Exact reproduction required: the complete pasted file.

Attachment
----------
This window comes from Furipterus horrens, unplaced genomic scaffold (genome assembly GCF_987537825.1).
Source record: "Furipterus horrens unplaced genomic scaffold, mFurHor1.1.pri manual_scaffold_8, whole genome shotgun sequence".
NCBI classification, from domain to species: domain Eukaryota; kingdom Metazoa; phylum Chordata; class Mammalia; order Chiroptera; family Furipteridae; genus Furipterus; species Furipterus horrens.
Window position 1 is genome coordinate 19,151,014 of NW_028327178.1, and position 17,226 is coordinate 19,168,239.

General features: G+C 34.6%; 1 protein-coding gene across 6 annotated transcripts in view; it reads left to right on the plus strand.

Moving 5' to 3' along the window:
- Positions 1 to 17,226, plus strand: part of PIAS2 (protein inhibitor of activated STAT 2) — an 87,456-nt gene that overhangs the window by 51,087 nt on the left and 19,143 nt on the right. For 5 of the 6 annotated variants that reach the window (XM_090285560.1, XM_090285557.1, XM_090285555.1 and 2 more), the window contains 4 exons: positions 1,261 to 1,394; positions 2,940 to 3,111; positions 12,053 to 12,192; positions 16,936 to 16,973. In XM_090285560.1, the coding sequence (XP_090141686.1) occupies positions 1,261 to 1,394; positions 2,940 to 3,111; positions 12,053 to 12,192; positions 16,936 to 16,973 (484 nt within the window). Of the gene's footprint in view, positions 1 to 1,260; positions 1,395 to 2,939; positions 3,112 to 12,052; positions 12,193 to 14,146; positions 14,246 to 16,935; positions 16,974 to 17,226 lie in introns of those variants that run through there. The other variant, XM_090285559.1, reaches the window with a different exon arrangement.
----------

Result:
This window comes from Furipterus horrens, unplaced genomic scaffold (genome assembly GCF_987537825.1).
Source record: "Furipterus horrens unplaced genomic scaffold, mFurHor1.1.pri manual_scaffold_8, whole genome shotgun sequence".
NCBI classification, from domain to species: domain Eukaryota; kingdom Metazoa; phylum Chordata; class Mammalia; order Chiroptera; family Furipteridae; genus Furipterus; species Furipterus horrens.
Window position 1 is genome coordinate 19,151,014 of NW_028327178.1, and position 17,226 is coordinate 19,168,239.

General features: G+C 34.6%; 1 protein-coding gene across 6 annotated transcripts in view; it reads left to right on the plus strand.

Moving 5' to 3' along the window:
- Positions 1 to 17,226, plus strand: part of PIAS2 (protein inhibitor of activated STAT 2) — an 87,456-nt gene that overhangs the window by 51,087 nt on the left and 19,143 nt on the right. For 5 of the 6 annotated variants that reach the window (XM_090285560.1, XM_090285557.1, XM_090285555.1 and 2 more), the window contains 4 exons: positions 1,261 to 1,394; positions 2,940 to 3,111; positions 12,053 to 12,192; positions 16,936 to 16,973. In XM_090285560.1, the coding sequence (XP_090141686.1) occupies positions 1,261 to 1,394; positions 2,940 to 3,111; positions 12,053 to 12,192; positions 16,936 to 16,973 (484 nt within the window). Of the gene's footprint in view, positions 1 to 1,260; positions 1,395 to 2,939; positions 3,112 to 12,052; positions 12,193 to 14,146; positions 14,246 to 16,935; positions 16,974 to 17,226 lie in introns of those variants that run through there. The other variant, XM_090285559.1, reaches the window with a different exon arrangement.